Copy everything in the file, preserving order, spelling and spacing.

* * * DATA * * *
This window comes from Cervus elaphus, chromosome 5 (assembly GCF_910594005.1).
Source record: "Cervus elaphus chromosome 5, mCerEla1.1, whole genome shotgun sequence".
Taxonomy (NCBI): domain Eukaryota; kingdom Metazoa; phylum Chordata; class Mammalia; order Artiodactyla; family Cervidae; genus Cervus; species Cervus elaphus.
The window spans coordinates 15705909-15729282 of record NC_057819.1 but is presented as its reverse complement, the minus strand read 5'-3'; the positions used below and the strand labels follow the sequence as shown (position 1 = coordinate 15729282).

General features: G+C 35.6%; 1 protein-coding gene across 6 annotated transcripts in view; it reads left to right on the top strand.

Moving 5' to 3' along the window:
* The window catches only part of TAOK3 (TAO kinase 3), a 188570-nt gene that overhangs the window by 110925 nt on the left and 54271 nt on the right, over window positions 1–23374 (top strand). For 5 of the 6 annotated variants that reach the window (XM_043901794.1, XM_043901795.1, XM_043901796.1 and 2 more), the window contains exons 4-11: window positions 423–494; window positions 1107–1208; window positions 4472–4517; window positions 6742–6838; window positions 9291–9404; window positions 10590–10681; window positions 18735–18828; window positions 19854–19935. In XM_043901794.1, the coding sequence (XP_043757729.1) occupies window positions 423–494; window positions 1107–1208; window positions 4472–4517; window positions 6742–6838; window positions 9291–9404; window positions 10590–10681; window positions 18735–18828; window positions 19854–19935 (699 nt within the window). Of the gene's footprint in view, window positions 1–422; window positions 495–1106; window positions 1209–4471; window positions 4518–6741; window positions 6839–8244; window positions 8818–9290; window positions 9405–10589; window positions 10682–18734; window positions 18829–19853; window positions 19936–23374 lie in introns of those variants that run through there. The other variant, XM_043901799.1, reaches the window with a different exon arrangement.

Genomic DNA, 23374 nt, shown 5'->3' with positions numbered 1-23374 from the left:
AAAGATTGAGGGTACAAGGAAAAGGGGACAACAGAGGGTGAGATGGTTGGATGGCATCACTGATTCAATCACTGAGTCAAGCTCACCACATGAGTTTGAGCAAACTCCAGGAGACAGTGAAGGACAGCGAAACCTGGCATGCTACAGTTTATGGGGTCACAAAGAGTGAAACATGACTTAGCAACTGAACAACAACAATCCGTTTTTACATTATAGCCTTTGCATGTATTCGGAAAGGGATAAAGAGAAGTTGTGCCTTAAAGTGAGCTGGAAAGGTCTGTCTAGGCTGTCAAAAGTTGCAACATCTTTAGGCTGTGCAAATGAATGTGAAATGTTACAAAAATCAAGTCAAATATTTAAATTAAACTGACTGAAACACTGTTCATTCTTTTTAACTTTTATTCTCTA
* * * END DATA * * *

This window comes from Cervus elaphus, chromosome 5 (assembly GCF_910594005.1).
Source record: "Cervus elaphus chromosome 5, mCerEla1.1, whole genome shotgun sequence".
Taxonomy (NCBI): domain Eukaryota; kingdom Metazoa; phylum Chordata; class Mammalia; order Artiodactyla; family Cervidae; genus Cervus; species Cervus elaphus.
The window spans coordinates 15705909-15729282 of record NC_057819.1 but is presented as its reverse complement, the minus strand read 5'-3'; the positions used below and the strand labels follow the sequence as shown (position 1 = coordinate 15729282).

General features: G+C 35.6%; 1 protein-coding gene across 6 annotated transcripts in view; it reads left to right on the top strand.

Moving 5' to 3' along the window:
* The window catches only part of TAOK3 (TAO kinase 3), a 188570-nt gene that overhangs the window by 110925 nt on the left and 54271 nt on the right, over window positions 1–23374 (top strand). For 5 of the 6 annotated variants that reach the window (XM_043901794.1, XM_043901795.1, XM_043901796.1 and 2 more), the window contains exons 4-11: window positions 423–494; window positions 1107–1208; window positions 4472–4517; window positions 6742–6838; window positions 9291–9404; window positions 10590–10681; window positions 18735–18828; window positions 19854–19935. In XM_043901794.1, the coding sequence (XP_043757729.1) occupies window positions 423–494; window positions 1107–1208; window positions 4472–4517; window positions 6742–6838; window positions 9291–9404; window positions 10590–10681; window positions 18735–18828; window positions 19854–19935 (699 nt within the window). Of the gene's footprint in view, window positions 1–422; window positions 495–1106; window positions 1209–4471; window positions 4518–6741; window positions 6839–8244; window positions 8818–9290; window positions 9405–10589; window positions 10682–18734; window positions 18829–19853; window positions 19936–23374 lie in introns of those variants that run through there. The other variant, XM_043901799.1, reaches the window with a different exon arrangement.

Genomic DNA, 23374 nt, shown 5'->3' with positions numbered 1-23374 from the left:
AAAGATTGAGGGTACAAGGAAAAGGGGACAACAGAGGGTGAGATGGTTGGATGGCATCACTGATTCAATCACTGAGTCAAGCTCACCACATGAGTTTGAGCAAACTCCAGGAGACAGTGAAGGACAGCGAAACCTGGCATGCTACAGTTTATGGGGTCACAAAGAGTGAAACATGACTTAGCAACTGAACAACAACAATCCGTTTTTACATTATAGCCTTTGCATGTATTCGGAAAGGGATAAAGAGAAGTTGTGCCTTAAAGTGAGCTGGAAAGGTCTGTCTAGGCTGTCAAAAGTTGCAACATCTTTAGGCTGTGCAAATGAATGTGAAATGTTACAAAAATCAAGTCAAATATTTAAATTAAACTGACTGAAACACTGTTCATTCTTTTTAACTTTTATTCTCTA